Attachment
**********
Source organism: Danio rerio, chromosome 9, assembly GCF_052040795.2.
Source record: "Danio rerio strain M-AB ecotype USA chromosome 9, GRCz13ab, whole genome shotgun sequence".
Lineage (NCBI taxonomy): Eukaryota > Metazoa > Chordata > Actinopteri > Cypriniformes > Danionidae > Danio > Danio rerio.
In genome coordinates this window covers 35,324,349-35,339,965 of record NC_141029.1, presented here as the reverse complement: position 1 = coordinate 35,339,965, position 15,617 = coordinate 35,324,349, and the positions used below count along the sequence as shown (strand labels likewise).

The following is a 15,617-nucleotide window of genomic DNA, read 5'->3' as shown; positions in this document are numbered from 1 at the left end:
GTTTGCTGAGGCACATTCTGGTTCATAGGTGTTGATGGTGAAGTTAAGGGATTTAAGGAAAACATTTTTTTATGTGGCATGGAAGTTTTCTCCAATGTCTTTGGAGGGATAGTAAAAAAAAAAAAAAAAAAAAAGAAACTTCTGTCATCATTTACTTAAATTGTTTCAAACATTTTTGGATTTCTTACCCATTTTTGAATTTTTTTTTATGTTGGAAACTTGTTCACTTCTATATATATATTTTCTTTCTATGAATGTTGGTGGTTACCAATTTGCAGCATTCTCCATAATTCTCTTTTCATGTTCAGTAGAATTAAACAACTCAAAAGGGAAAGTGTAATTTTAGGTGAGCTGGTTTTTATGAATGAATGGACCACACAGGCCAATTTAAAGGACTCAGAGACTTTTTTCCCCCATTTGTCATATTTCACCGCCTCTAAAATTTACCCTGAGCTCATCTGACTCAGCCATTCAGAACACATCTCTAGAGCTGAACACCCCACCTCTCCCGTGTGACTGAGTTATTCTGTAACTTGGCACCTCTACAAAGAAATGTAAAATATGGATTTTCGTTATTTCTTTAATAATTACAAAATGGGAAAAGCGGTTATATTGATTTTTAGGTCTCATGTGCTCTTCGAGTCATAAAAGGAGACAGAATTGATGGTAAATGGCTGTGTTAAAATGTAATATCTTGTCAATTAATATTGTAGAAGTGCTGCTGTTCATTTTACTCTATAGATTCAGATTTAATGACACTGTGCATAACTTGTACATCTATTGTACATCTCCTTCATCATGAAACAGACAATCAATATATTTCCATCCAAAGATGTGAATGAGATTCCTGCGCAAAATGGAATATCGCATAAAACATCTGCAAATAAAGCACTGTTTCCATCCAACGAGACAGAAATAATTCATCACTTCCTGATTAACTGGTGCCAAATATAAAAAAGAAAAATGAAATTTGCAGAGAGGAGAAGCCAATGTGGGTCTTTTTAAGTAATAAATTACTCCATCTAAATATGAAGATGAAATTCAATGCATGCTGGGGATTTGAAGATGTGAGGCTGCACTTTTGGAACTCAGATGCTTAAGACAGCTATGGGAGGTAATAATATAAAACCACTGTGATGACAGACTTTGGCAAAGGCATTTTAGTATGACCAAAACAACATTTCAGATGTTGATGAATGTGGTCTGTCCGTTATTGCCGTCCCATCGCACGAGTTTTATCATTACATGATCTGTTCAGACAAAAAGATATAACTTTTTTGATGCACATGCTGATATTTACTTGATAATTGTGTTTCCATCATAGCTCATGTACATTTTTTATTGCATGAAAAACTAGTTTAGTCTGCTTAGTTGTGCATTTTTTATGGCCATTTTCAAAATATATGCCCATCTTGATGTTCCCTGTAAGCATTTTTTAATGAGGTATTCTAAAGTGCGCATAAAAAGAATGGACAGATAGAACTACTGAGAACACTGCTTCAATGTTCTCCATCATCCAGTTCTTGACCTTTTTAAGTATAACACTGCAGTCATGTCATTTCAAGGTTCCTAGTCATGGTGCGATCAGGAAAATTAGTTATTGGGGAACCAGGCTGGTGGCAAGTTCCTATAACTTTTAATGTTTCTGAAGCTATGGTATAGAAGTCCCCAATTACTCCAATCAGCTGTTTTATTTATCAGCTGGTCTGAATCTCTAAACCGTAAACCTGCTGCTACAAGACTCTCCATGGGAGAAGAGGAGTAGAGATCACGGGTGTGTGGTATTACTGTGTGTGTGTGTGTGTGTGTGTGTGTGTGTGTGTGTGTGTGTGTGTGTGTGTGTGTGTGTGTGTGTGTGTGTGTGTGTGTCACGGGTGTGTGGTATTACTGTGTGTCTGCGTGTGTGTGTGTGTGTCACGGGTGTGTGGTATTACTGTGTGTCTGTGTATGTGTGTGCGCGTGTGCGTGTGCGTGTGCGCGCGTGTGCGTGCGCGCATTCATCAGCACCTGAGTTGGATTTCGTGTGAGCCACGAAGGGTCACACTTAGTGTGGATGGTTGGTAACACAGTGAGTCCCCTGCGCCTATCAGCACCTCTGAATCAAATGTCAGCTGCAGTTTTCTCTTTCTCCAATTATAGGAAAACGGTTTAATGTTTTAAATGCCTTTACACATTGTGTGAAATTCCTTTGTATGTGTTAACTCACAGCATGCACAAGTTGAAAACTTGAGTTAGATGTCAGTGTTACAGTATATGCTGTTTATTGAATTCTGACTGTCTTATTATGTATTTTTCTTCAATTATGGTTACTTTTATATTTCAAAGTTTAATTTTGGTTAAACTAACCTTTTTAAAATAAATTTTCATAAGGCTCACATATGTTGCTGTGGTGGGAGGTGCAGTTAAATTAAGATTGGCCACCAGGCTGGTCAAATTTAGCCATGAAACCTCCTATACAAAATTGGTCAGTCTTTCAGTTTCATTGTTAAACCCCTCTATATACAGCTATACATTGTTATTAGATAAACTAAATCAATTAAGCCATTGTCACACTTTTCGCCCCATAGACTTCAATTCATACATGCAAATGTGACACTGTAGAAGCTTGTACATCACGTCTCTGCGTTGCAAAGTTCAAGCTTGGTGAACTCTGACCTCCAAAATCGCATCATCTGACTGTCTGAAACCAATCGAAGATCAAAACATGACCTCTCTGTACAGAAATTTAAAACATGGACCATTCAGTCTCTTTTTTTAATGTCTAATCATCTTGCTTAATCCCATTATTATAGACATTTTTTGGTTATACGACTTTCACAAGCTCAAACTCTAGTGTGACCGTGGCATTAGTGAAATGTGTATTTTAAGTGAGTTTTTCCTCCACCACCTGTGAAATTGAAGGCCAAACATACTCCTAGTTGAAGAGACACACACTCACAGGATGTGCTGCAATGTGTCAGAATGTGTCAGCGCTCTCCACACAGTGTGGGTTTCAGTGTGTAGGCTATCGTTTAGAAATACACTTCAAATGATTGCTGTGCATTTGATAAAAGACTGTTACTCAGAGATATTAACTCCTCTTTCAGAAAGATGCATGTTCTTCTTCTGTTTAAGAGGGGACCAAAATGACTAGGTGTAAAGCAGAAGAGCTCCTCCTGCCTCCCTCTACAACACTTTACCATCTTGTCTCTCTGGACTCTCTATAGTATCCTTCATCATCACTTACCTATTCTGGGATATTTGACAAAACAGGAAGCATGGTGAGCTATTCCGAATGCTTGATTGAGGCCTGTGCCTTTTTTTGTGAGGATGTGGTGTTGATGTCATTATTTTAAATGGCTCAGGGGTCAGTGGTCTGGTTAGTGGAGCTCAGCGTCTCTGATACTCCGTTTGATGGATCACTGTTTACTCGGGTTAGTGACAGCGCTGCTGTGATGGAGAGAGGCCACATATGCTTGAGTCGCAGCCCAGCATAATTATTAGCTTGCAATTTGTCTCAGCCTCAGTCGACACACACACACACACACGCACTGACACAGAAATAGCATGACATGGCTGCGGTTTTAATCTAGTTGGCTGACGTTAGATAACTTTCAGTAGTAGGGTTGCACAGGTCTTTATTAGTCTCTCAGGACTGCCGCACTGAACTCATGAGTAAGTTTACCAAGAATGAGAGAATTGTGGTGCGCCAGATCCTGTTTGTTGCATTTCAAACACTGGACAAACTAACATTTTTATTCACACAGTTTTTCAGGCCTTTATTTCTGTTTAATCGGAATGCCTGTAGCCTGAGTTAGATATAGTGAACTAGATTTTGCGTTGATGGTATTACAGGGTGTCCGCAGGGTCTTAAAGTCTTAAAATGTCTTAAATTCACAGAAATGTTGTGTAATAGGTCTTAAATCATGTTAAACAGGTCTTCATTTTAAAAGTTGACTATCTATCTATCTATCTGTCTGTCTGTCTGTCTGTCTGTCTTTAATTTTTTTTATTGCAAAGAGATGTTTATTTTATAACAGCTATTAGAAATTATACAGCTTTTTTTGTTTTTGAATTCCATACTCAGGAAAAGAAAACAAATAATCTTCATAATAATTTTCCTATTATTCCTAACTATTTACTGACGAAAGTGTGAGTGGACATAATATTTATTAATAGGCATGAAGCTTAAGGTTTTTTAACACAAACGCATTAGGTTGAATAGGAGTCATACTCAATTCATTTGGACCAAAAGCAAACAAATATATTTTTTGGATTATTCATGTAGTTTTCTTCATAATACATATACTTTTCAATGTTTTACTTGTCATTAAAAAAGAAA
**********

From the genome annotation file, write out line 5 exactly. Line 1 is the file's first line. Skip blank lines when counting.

The following is a 15,617-nucleotide window of genomic DNA, read 5'->3' as shown; positions in this document are numbered from 1 at the left end: